How The LA Kings Are Winning In Social MediaThe Los Angeles Kings have recently been breaking all the unwritten rules of professional sports teams and social media. In a world where teams and public relations departments live in constant fear of saying the wrong word or phrase that might garner them negative media attention, The Kings have decided to throw caution to the wind, and all results indicate that the new approach is working very well. Given the team’s incredible success in the 2012 NHL Playoffs, it seems logical that many other sports teams will soon ramp up the aggression of their correspondence with their fans.

A professional sports team typically assigns the twitter posting duties to one of the members of the public relations team, and they keep the posts conservative and unspecific. In no instance, most teams believe, should you ever mock or otherwise belittle your opponent. I guess when you’re playing an ice-based sport in Southern California, there is little point in following traditional rules.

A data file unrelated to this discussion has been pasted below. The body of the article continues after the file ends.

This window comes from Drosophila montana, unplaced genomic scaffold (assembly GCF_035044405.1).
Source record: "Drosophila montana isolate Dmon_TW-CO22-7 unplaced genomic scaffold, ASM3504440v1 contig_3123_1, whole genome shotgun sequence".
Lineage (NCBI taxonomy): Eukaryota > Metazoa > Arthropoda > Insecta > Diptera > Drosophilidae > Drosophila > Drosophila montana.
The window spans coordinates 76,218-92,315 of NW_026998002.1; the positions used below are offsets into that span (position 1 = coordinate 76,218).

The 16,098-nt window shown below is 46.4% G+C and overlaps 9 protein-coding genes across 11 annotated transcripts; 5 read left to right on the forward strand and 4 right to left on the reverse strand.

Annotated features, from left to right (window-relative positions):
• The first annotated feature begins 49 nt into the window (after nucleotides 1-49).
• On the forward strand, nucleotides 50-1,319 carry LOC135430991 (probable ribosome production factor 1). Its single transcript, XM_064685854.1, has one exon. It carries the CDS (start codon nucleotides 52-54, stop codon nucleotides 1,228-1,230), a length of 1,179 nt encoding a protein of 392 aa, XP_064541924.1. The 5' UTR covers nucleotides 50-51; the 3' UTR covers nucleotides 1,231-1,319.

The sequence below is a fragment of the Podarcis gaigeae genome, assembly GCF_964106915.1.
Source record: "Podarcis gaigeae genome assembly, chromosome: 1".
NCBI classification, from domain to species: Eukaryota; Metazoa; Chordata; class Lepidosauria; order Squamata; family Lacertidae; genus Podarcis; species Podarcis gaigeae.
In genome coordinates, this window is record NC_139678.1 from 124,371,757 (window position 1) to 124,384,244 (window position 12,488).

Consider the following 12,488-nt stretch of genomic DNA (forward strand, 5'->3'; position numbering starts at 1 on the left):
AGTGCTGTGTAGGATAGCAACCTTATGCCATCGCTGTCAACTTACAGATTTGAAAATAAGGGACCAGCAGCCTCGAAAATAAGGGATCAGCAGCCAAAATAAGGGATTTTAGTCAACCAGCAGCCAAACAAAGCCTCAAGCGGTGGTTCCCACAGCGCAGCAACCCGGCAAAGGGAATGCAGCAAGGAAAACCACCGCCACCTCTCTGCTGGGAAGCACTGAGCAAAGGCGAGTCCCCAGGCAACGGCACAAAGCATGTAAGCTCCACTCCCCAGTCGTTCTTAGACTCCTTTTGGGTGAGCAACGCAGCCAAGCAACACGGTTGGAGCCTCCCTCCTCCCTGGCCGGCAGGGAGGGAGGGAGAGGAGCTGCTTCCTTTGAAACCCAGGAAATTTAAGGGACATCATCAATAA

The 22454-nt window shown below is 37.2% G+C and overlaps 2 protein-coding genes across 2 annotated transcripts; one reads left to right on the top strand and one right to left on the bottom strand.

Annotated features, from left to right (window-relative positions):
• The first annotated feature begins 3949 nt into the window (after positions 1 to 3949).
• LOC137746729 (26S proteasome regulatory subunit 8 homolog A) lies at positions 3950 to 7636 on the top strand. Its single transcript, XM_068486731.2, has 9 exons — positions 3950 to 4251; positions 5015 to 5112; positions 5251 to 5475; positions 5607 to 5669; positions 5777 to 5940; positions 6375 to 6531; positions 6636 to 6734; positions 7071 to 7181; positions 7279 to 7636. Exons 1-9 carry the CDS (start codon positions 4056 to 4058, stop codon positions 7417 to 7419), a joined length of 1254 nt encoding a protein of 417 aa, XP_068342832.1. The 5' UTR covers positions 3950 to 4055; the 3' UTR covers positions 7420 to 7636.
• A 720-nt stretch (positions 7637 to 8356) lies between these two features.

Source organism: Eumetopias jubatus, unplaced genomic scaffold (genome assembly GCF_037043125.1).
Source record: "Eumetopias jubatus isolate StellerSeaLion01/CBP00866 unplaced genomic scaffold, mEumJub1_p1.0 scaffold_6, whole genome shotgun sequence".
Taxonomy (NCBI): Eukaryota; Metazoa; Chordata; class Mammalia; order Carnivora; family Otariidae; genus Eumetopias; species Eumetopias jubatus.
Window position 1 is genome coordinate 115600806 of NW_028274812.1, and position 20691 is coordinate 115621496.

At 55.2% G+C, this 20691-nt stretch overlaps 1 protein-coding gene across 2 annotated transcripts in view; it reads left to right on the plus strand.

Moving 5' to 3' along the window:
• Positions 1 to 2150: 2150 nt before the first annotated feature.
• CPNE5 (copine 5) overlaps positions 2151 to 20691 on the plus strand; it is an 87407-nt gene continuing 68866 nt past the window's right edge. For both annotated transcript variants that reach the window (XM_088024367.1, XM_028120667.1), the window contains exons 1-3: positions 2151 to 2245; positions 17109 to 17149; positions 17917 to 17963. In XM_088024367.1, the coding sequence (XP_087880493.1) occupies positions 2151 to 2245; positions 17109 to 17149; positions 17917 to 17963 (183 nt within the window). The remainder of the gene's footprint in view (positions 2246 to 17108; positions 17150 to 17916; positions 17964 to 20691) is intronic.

Twitter’s love affair with the Kings began in the first round of the Stanley Cup Playoffs, when the Kings chopped down the top-ranked team in their conference in convincing fashion. The Vancouver Canucks were primed for a return to the Stanley Cup Finals, but the 8th-ranked Kings beat them four games to one before posting, “To everyone outside of BC, you’re welcome.” The move was bold, unprecedented and met with overwhelming approval in the Twitter-sphere. In the last month alone, the LA Kings Twitter page has added over 62,000 followers. An overtime victory in Game 1 of the Stanley Cup Finals is sure to bring even more attention to the overachieving band of brawlers and finesse players.

Naturally, the New Jersey Devils are the new target of the new social media darling, and the fingers behind the Kings account typed out a line that did not disappoint. “Aside from fist pumping, what else is there to do in New Jersey?” This was met with a storm of re-tweets on Twitter and colorful comments on other social media sites. The New Jersey Devils note that they have added nearly 20,000 followers during their run toward the championship, but it pales in comparison to the large swarm that is now following every move of the underdog hockey team that is now only a few steps away from history.

What are your thoughts on the way the Kings are changing the rules in Social Media?
Do you think other teams will follow suit next season?